It’s always a good idea to brush up on the basics. Whether you’re taking on your company’s program for the first time — or a seasoned expert — take some time to brush up on the fundamentals of labor law poster compliance.
With that in mind, we bring you the ABCs of labor law poster compliance.
Get More Out of Your Labor Law Poster Program
A – APPLICANT
Don’t forget to post job applicant postings, which may be required in addition to employee postings. For example, the new Know Your Rights: Workplace Discrimination is Illegal poster and Family and Medical Leave Act (FMLA) notices must be displayed for all job applicants and employees.
B – BAN-THE-BOX
Ban-the-box laws prohibit employers from inquiring about an applicant’s criminal history until a later point in the application or hiring process.
Ban the Box: Updates and State Laws
C – CANADA
Labor law posters aren’t just for the U.S.! Canadian provinces have them, too, so don’t forget to provide these for your Canadian locations.
Canada Minimum Wage
D – DEPARTMENT OF LABOR (DOL)
Established in 1913, the DOL’s mission is “to foster, promote, and develop the welfare of the wage earners, job seekers, and retirees of the United States; improve working conditions; advance opportunities for profitable employment; and assure work-related benefits and rights.” The federal DOL and others often issue labor law posters.
E – E-VERIFY
E-Verify is an internet-based system that uses information from an employee’s I-9 form and Employment Eligibility Verification, as well as the Department of Homeland Security (DHS) and Department of State (DOS) records to confirm the employee is authorized to work in the U.S.
E-Verify Labor Law Poster Program
F – FILL-IN-THE-BLANK
Did you know some labor law posters may contain “fill-in-the-blank” information to complete? This may include emergency contacts, workers’ compensation carriers, area hospitals, unemployment insurance and more.
G – GOVDOCS
GovDocs simplifies the complexity of employment law management for large, multilocation employers. We offer a suite of innovative compliance products, including labor law posters, minimum wage and paid leave management, other tools to ease the responsibilities of human resources, compensation, legal and finance teams.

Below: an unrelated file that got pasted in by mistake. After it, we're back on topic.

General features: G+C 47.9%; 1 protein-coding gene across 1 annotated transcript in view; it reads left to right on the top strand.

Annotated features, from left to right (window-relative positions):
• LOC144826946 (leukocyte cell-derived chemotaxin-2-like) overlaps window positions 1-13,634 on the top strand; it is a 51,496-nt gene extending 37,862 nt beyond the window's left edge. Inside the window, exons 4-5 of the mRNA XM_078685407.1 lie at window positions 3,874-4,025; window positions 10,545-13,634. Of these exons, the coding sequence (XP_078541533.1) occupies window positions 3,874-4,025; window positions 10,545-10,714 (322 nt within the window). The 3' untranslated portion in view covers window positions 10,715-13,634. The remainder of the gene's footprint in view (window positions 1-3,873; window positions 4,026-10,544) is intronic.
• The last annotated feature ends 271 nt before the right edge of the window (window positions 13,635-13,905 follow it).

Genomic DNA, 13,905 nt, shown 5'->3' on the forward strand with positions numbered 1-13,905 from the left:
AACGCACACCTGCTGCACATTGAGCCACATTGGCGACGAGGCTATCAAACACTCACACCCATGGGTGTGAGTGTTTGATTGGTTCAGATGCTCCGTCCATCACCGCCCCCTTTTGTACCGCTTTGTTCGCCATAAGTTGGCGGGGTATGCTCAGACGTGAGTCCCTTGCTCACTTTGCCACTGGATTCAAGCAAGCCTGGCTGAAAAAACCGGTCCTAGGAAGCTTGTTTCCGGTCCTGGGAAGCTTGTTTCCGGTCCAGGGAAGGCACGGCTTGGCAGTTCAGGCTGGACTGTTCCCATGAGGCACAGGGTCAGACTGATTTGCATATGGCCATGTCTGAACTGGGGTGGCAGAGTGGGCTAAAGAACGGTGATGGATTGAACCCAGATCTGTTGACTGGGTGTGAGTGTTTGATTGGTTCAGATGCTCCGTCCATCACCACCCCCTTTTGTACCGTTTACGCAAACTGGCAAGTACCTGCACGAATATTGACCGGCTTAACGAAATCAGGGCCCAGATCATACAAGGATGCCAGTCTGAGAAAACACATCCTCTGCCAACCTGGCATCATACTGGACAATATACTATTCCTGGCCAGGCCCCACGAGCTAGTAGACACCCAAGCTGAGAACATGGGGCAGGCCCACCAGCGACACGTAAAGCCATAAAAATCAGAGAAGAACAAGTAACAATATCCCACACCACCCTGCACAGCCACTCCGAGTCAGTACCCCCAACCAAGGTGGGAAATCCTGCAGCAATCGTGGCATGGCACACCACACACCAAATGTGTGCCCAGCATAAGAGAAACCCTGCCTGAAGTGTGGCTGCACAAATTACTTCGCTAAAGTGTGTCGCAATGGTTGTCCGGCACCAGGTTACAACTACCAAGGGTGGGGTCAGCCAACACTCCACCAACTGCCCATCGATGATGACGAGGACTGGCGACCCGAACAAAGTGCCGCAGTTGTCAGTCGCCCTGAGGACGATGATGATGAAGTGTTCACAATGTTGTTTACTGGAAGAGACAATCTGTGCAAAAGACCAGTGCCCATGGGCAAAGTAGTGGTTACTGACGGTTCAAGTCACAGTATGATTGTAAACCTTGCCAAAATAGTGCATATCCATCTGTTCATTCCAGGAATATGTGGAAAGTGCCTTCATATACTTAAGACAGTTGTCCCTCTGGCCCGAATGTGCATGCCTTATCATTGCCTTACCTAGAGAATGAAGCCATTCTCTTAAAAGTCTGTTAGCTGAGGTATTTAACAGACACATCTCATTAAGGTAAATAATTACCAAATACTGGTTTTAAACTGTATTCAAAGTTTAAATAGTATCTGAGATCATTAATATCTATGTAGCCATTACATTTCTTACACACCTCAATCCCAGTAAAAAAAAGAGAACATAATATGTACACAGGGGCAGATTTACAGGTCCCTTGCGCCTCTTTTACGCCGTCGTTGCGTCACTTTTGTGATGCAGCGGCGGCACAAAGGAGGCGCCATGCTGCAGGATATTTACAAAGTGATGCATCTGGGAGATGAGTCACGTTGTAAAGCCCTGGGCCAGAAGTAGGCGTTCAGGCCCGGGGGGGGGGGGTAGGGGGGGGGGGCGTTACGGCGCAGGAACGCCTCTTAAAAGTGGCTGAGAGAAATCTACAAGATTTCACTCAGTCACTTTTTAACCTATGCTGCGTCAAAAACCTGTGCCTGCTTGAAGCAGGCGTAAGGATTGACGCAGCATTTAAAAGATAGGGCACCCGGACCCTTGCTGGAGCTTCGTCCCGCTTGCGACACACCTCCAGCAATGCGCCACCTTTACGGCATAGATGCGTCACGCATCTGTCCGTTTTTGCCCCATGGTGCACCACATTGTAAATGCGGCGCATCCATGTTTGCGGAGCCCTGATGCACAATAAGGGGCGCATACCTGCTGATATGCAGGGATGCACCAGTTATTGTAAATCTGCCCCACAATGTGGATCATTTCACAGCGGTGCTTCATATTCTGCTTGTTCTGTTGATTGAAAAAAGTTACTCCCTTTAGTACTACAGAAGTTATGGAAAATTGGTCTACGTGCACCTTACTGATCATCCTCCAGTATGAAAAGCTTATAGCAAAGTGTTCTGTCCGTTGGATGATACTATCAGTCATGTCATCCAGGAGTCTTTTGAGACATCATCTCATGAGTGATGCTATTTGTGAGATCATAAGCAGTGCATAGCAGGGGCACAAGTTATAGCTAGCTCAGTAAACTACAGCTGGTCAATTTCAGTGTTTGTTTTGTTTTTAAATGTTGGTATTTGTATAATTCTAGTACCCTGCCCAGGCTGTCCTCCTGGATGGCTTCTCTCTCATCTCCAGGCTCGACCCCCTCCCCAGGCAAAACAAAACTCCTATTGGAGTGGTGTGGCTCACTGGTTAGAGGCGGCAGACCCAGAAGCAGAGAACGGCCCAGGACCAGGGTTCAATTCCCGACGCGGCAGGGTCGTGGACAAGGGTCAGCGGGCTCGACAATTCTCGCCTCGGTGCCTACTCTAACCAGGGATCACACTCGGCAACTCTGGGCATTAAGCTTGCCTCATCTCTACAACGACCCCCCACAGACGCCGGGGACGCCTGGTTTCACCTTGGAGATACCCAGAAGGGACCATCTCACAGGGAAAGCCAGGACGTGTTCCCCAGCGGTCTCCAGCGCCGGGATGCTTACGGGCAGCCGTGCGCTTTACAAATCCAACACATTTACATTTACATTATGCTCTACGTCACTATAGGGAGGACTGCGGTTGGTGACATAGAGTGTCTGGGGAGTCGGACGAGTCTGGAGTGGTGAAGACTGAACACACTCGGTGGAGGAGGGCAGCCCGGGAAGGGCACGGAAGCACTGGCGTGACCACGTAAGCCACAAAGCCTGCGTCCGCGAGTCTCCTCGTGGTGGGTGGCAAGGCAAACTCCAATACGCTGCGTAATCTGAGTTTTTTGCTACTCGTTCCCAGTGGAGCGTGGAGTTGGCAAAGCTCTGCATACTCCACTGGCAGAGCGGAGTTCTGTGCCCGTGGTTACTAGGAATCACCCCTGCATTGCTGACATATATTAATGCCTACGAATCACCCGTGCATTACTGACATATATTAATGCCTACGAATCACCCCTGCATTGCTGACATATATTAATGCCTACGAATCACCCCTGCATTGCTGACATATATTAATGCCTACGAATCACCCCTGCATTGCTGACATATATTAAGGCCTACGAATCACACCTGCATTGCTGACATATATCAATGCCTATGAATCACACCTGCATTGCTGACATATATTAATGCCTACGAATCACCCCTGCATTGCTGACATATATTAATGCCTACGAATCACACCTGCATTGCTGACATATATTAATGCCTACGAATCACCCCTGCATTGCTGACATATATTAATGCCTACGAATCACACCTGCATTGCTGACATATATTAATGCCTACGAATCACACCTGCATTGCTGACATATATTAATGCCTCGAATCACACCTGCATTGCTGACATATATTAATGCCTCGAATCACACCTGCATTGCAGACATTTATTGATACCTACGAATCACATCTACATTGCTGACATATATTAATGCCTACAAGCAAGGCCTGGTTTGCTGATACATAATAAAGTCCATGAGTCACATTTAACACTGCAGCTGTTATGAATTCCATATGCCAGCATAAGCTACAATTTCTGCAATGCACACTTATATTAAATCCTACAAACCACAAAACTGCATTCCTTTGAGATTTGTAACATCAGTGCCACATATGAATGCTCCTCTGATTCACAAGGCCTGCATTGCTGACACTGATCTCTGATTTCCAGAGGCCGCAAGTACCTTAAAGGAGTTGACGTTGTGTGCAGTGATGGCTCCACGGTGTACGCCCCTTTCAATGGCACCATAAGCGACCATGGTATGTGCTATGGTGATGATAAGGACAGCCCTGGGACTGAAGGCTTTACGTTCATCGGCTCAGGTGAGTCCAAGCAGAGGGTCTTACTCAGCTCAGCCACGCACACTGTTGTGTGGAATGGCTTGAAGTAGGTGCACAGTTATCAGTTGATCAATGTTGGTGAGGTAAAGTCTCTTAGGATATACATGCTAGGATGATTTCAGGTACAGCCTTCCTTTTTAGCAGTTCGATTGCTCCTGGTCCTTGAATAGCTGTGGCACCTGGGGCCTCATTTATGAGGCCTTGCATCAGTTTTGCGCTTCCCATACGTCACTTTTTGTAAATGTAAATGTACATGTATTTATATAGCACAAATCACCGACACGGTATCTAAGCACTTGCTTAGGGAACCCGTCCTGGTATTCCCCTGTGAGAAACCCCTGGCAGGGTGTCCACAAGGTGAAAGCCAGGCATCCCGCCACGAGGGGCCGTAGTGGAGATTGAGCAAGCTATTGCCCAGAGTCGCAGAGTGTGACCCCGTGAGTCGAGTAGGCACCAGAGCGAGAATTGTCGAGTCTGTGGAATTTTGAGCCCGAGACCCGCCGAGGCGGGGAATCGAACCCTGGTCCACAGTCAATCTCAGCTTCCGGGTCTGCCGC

H – HARASSMENT
Harassment in the workplace can exist in many forms, including but not limited to race, color, religion, sex, national origin, age, disability, genetic information, sexual orientation, or parental status. Many jurisdictions have anti-harassment laws with labor law posting requirements.
I – INDUSTRY POSTINGS
Your labor law posting requirements aren’t always based on jurisdictions, they can depend on your business’s industry, as well. For example, California employers in the professional, technical and clerical industries must display California Wage Order 4 – Professional, Technical, Clerical, Mechanical and Similar Occupations.
J – JURISDICTIONS
The term “jurisdiction” refers to any level of government, including federal, state, county and city. So, when you’re planning your labor law compliance strategy, be sure to dive into the requirements each individual level. There are about 22,000 jurisdictions across the U.S. with the authority to issue labor law poster requirements.
K – KEEP IT UP!
Your labor law poster program requires year-round maintenance, as not all posters may update Jan. 1. Stay on top of your program to ensure all your locations always have the most up-to-date posters.
Do You Need to Buy Labor Law Posters Every Year?
L – LEGISLATION
Legislation refers to the proposals to change the laws on which labor law posters are based. In the past few years, we’ve seen an increase in legislation in all areas of labor law, especially minimum wage, paid leave, sexual harassment, ban the box, salary history bans and equal pay.
M – MINIMUM WAGE